The administrator’s office is being held in the interim by Fire Chief Dave Miller as the Sitka Assembly forges ahead with finding someone to fill the seat permanently (KCAW File Photo)

The Sitka Assembly has pared its list of administrator candidates down again, this time from seven to two. John Leach and Craig Cugini are moving forward to the final round, although there wasn’t full consensus around either candidate.

One interview after another, seven candidates’ pixelated faces were splashed across projector screens. Via teleconference, they each told the Sitka Assembly their aspirations: To be chosen for the city’s top job, city administrator. The job was left vacant after Keith Brady was dismissed by the assembly in June.

In two special meetings the assembly asked questions of  candidates over the internet, and sometimes struggled with garbled answers and frozen faces — the result of a poor connection. But technological challenges aside, when their last interview concluded Tuesday (9/3/19), the assembly forged on to trim the list down yet again. 

“Well, now we are about to do what we set out to do,” said Mayor Gary Paxton, getting the conversation started. He suggested selecting the final two or three candidates and inviting them to interview in person, but some assembly members wanted to take it a bit slower.

“I’d like to see us narrow it down a little bit, do Skype interviews where we can formulate questions that we kind of go a little deeper,” said assembly member Kevin Mosher.

As they considered whether they were choosing applicants for another round or the final round, some assembly members expanded on what they were looking for in a candidate. Member Valorie Nelson said she was interested in two or three candidates, and she said “honesty” was her top priority. 

“When I’ve been told untruths by staff, I want an administrator that’s going to hold them accountable. I don’t think that we have had that in the past,” she said. “I’m not going to mention names I didn’t when we terminated the previous administrator, but that’s one of the things I’m looking for is honesty.”

Member Aaron Bean said he was looking for someone he said would “call a duck a duck” and grapple with the city’s budget.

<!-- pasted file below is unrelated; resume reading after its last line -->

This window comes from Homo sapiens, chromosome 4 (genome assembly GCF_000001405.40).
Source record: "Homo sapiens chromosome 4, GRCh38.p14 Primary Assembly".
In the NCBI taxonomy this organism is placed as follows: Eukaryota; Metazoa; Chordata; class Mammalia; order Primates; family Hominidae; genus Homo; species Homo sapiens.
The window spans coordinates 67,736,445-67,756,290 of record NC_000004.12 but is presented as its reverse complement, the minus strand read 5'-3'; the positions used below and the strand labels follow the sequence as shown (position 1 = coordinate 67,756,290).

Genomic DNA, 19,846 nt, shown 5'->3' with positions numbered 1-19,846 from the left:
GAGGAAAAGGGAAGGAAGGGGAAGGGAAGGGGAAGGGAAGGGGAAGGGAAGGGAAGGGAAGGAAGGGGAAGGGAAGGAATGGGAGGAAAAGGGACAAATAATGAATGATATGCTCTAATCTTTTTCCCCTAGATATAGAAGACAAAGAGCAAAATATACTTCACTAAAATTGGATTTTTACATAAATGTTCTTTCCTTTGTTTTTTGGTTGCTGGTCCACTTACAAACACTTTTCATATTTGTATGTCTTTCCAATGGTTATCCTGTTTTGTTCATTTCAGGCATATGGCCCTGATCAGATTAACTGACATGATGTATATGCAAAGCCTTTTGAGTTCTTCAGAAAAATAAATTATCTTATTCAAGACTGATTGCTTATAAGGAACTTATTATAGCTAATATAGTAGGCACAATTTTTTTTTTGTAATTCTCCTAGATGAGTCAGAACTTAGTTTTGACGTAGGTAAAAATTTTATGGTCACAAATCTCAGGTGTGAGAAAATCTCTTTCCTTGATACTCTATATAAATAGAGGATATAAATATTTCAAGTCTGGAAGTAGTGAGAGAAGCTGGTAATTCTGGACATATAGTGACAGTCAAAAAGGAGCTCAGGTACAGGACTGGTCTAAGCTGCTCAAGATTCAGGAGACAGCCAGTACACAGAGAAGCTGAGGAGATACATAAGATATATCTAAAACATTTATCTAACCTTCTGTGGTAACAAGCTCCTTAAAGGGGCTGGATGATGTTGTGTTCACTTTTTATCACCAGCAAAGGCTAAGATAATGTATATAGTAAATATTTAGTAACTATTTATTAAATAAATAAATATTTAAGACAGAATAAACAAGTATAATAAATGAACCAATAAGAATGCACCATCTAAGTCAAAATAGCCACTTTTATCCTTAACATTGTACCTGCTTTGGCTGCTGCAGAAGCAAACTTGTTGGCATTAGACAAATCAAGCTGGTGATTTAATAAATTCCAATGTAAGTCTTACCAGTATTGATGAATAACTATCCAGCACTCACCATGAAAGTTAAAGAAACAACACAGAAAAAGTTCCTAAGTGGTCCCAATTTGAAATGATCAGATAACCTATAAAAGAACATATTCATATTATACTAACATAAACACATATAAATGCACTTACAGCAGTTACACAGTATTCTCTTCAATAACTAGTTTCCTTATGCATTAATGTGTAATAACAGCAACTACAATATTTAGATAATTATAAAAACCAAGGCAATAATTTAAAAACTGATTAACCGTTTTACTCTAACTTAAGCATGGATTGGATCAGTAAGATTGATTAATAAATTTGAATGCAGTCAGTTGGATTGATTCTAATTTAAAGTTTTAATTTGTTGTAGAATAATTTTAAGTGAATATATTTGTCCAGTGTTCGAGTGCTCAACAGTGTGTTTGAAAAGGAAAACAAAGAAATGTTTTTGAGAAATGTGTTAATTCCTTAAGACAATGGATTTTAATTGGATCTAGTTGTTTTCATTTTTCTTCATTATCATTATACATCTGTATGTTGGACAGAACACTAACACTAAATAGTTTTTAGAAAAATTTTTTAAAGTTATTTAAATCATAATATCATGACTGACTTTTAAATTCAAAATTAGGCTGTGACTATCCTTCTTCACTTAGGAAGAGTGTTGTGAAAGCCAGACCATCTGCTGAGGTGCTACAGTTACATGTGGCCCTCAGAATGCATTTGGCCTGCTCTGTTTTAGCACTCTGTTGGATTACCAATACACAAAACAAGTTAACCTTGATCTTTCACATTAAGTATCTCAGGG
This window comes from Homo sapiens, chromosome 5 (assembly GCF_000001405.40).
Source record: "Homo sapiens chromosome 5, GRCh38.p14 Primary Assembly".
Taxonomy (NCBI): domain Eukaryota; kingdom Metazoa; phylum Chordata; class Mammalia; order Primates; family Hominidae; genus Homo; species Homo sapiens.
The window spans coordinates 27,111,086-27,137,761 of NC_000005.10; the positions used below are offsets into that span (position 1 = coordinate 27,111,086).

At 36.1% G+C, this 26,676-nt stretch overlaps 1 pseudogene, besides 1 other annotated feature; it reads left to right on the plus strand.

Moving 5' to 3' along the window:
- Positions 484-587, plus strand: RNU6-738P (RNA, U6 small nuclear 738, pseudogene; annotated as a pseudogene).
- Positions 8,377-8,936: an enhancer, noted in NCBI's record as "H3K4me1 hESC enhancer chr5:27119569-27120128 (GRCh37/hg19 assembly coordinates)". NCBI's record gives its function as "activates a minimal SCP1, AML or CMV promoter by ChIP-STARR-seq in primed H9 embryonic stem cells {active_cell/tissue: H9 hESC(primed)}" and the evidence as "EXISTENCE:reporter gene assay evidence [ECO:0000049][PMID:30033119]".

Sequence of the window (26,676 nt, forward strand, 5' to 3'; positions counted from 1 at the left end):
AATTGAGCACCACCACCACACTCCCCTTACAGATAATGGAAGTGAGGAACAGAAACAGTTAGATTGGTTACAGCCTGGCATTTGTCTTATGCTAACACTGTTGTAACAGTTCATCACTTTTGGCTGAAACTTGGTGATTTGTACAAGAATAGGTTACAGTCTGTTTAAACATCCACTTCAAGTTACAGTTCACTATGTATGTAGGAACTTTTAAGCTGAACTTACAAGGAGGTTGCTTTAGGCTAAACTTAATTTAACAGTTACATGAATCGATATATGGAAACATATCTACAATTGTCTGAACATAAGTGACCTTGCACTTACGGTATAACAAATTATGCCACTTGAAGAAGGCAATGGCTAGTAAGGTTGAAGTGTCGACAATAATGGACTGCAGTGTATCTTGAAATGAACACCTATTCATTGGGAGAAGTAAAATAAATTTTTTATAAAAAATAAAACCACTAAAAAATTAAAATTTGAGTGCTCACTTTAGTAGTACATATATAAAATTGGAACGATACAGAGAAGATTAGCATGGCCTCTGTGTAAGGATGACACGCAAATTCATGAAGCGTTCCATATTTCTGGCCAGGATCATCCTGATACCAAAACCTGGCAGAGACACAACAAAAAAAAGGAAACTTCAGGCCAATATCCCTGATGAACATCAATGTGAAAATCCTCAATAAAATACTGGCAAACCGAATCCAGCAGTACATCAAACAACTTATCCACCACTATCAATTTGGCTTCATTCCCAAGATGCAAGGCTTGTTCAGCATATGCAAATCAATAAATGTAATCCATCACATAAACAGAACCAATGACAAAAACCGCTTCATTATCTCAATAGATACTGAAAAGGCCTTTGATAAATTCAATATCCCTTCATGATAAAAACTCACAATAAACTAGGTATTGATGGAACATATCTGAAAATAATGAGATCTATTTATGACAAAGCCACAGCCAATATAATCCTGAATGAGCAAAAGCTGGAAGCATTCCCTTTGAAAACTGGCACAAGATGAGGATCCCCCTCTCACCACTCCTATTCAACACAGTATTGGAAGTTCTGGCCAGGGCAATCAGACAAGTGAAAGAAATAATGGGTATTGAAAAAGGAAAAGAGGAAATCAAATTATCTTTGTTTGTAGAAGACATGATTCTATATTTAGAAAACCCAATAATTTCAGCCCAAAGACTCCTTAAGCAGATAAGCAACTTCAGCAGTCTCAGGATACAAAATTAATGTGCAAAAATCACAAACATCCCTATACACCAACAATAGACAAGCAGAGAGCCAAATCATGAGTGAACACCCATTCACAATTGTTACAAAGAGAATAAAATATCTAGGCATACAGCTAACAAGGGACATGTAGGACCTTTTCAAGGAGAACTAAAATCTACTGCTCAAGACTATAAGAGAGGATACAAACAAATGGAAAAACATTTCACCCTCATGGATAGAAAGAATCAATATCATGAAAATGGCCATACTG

“Someone who kind of recognizes what has already been identified by an applicant as a crisis, and start calling it that. And stop with the spending, maybe entertain a debt ceiling,” he said.

“For the public record, I don’t think we’re in crisis. Do we have some significant challenges? You bet we do,” said Paxton, in response to Bean. “I’m looking for a person who has the critical skills, the organizational skills to come in and empower staff and hold them to account. And it’s not an easy process.”

The group discussed each candidate’s application behind closed doors with the exception of former Sitka Mayor Marko Dapcevich, who, according to city staff, elected to have his application considered in public. The assembly voted against advancing Dapcevich and former Sitka Police Chief Sheldon Schmitt to the next round, on 4-3 votes, with Nelson, Bean, and assembly member Richard Wein voting in favor of both candidates. 

The body also passed on Cordova city manager Alan Lanning who’d received a unanimous vote to advance on to the initial round of interviews. Assembly member Kevin Knox made a motion to advance Lanning’s application, but no one seconded it and it failed due to inaction. 

Two candidates, John Leach and Craig Cugini received enough votes to advance to the next round. Both come from a military background: Leach is a commander with the U.S. Coast Guard whose family lives in Sitka, although with his current job he’s stationed in Washington DC. And Cugini works for the U.S. Army at Fort Greely.

Member Steven Eisenbeisz didn’t vote to move forward with any candidate.

“I didn’t feel that any of these were necessarily the fit we were looking for. A lot of this goes back to our termination of the previous administrator,” said Eisenbeisz. He said according to the city’s charter, an administrator should be appointed “solely on the basis of his executive and administrative qualities.”

“That was one of the reasonings we used to remove him from his seat,” Eisenbeisz continued. “So going forward I feel it is my duty as an assembly member to appoint someone based on the executive and administrative qualifications.”

And another question remained: Would this be a final or semi-final round of interviews? And would those interviews happen via the internet or in person?

“I personally would rather do this as a semi-final and a final round, have the opportunity to ask more detailed questions about their personal resumes via Skype or other ways,” said member Kevin Knox. “If we do feel like they are candidates we can, again move forward with, then we go down that road of having them here in person.

“It’s vastly premature to fly someone here without digging into some of the more personal, in-depth harder questions that are going to be asked in the next round,” said Eisenbeisz.

“Well, I mean, we’ve narrowed this down to two people, and Steve you didn’t vote for any of them, so no offense on that,” responded Bean.

Bean made the motion to offer the two candidates final interviews in person next week. That passed 5-2 with Knox and Eisenbeisz opposed. Dates for the interviews have not been announced.